Common AI scams to be mindful of when booking holidays this summer

Recent ABTA research reveals that 83% of people booked their holiday online in the last year, but with 6,640 reports of holiday booking-related fraud in 2023, it is vital consumers are aware of the potential dangers of booking holidays and flights online.

With this in mind, the experts at AI prompt management tool AIPRM have compiled their top AI scams to be mindful of this year, as well as tips on the warning signs to look out for, and how to avoid them.

Common AI scams to be mindful of this summer

  1. AI Generated Websites

A key danger to be aware of whilst holiday searching are AI generated websites. These can be created by scammers, who utilise AI to create fake websites that can lure customers into providing their bank details to secure their chosen location for their getaway.

The links to these websites may also be sent to consumers via email or social media, and may offer discounted prices to attract them. Therefore, it is always recommended to use well-known, established websites, such as, with adequate protection and company credentials.

  1. Fake AI listings and reviews

When utilising reputable websites, scammers can still advertise fake listings for holidays and hotels. A key feature to be aware of is that these will often redirect you to pay for your stay outside of the official website page. It is therefore advised to stay away from any advertised accommodation which prompts you to pay outside of the official site, or asks for a bank transfer.

If you are unsure of the legitimacy of a listing, always check the number and quality of reviews, as scammers could also use AI to write fake reviews to their fake listings.

Scammers can also use AI to advertise fake flight prices, or use third party websites to offer cheaper prices. Once you purchase from these sites, you may never receive the ticket. Make sure to use well-known companies you have heard of, as well as looking out for logos of authenticity.

  1. AI Phishing attempts and unsolicited social media deals

Links to fake AI generated websites, or scam links in general, may also be sent to consumers via email or social media, and may offer discounted prices to attract consumers. If you receive any emails of this kind, be sure to think twice before clicking the link, as phishing attempts such as this could also result in financial fraud and theft. Some links may even be disguised as appearing to come from a renowned company name.

  1. AI Generated Imagery / Deep Fakes

AI can be used to generate fake images, known as deep fakes, which may be used as part of a false advertisement for an activity or day trip. Not only could this leave you paying for a falsely advertised event, but the event may not even exist.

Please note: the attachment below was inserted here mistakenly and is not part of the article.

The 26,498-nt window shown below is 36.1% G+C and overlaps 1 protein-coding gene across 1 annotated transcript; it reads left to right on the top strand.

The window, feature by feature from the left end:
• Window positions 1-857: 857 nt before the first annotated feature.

If you are suspicious and want to examine an image for signs of AI, zoom in to closely analyse it. Signs such as stray pixels, misplaced shapes, or odd outlines can be big indicators of AI images, and will be easier to see this way.

Christoph C. Cemper, founder of AIPRM provides expert comment on identifying AI scams when booking holidays online, as well as what to do if you think you have fallen victim to an AI scam: 

“I believe a (false sense) of urgency, no matter how well explained (using Generative AI) is the top red flag for any kind of scams, including those for booking trips/holidays. Nowadays, anything can be faked with AI so if it is; ‘too’ well written, ‘too’ good to be true in the offer, or ‘too nice’ in pictures, then I would be especially careful.

“The most common form of AI scam is a phishing ‘offer’, that lures the user into providing their personal or payment details too soon/too early based on vague and ‘too good to be true’ promises. Such impulse actions are used to harvest the data as quickly as possible, without much to do once the data is revealed. I know of cases where the legal/police system was busy for months due to an identity theft case that the victim hardly even recalls happening.

“If you think you have fallen victim to a scam, as painful as it is, any kind of revealed information needs to be rendered useless. You can hardly move to another place, so fake ecommerce orders can still happen, but locking down your credit card is the first and most simple thing to do. Leading to a lot of payment failures down the line for legit services where you used that card. That means contacting your bank asap. 

“Contacting the police or special ‘cyber-crime’ departments is always recommended, but there don’t seem to be many cases where that resulted in actual relief beyond education for the victim.”